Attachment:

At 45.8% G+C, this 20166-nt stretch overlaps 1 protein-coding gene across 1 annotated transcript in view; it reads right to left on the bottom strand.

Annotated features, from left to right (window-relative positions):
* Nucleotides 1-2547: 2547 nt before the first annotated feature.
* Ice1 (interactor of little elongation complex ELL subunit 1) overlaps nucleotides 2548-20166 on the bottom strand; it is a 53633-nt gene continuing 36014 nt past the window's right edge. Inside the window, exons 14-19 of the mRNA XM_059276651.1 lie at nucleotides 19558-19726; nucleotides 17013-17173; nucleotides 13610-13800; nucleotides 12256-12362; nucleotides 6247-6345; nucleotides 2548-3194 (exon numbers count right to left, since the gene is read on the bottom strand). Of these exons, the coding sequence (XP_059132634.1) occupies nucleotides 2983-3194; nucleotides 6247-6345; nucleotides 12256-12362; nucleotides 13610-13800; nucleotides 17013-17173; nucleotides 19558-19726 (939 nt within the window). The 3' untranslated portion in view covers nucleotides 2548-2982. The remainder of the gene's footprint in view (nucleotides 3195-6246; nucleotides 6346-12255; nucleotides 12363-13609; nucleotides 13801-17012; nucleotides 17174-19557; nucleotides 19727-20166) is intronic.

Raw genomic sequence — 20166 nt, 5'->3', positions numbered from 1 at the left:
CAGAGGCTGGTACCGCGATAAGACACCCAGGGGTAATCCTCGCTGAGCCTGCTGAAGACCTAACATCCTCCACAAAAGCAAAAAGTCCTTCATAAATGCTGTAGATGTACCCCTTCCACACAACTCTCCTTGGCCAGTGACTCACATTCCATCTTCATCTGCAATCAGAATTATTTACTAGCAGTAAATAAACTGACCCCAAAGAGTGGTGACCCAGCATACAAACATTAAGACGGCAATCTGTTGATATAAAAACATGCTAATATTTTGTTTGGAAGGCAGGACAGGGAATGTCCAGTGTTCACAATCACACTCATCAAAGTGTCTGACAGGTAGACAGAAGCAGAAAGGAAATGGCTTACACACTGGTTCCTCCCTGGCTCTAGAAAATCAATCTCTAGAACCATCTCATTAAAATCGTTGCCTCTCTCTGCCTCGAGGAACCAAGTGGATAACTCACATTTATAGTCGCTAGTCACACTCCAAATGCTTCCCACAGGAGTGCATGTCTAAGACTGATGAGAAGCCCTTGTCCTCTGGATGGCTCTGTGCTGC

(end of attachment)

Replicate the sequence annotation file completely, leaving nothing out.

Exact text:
At 45.8% G+C, this 20166-nt stretch overlaps 1 protein-coding gene across 1 annotated transcript in view; it reads right to left on the bottom strand.

Annotated features, from left to right (window-relative positions):
* Nucleotides 1-2547: 2547 nt before the first annotated feature.
* Ice1 (interactor of little elongation complex ELL subunit 1) overlaps nucleotides 2548-20166 on the bottom strand; it is a 53633-nt gene continuing 36014 nt past the window's right edge. Inside the window, exons 14-19 of the mRNA XM_059276651.1 lie at nucleotides 19558-19726; nucleotides 17013-17173; nucleotides 13610-13800; nucleotides 12256-12362; nucleotides 6247-6345; nucleotides 2548-3194 (exon numbers count right to left, since the gene is read on the bottom strand). Of these exons, the coding sequence (XP_059132634.1) occupies nucleotides 2983-3194; nucleotides 6247-6345; nucleotides 12256-12362; nucleotides 13610-13800; nucleotides 17013-17173; nucleotides 19558-19726 (939 nt within the window). The 3' untranslated portion in view covers nucleotides 2548-2982. The remainder of the gene's footprint in view (nucleotides 3195-6246; nucleotides 6346-12255; nucleotides 12363-13609; nucleotides 13801-17012; nucleotides 17174-19557; nucleotides 19727-20166) is intronic.

Raw genomic sequence — 20166 nt, 5'->3', positions numbered from 1 at the left:
CAGAGGCTGGTACCGCGATAAGACACCCAGGGGTAATCCTCGCTGAGCCTGCTGAAGACCTAACATCCTCCACAAAAGCAAAAAGTCCTTCATAAATGCTGTAGATGTACCCCTTCCACACAACTCTCCTTGGCCAGTGACTCACATTCCATCTTCATCTGCAATCAGAATTATTTACTAGCAGTAAATAAACTGACCCCAAAGAGTGGTGACCCAGCATACAAACATTAAGACGGCAATCTGTTGATATAAAAACATGCTAATATTTTGTTTGGAAGGCAGGACAGGGAATGTCCAGTGTTCACAATCACACTCATCAAAGTGTCTGACAGGTAGACAGAAGCAGAAAGGAAATGGCTTACACACTGGTTCCTCCCTGGCTCTAGAAAATCAATCTCTAGAACCATCTCATTAAAATCGTTGCCTCTCTCTGCCTCGAGGAACCAAGTGGATAACTCACATTTATAGTCGCTAGTCACACTCCAAATGCTTCCCACAGGAGTGCATGTCTAAGACTGATGAGAAGCCCTTGTCCTCTGGATGGCTCTGTGCTGC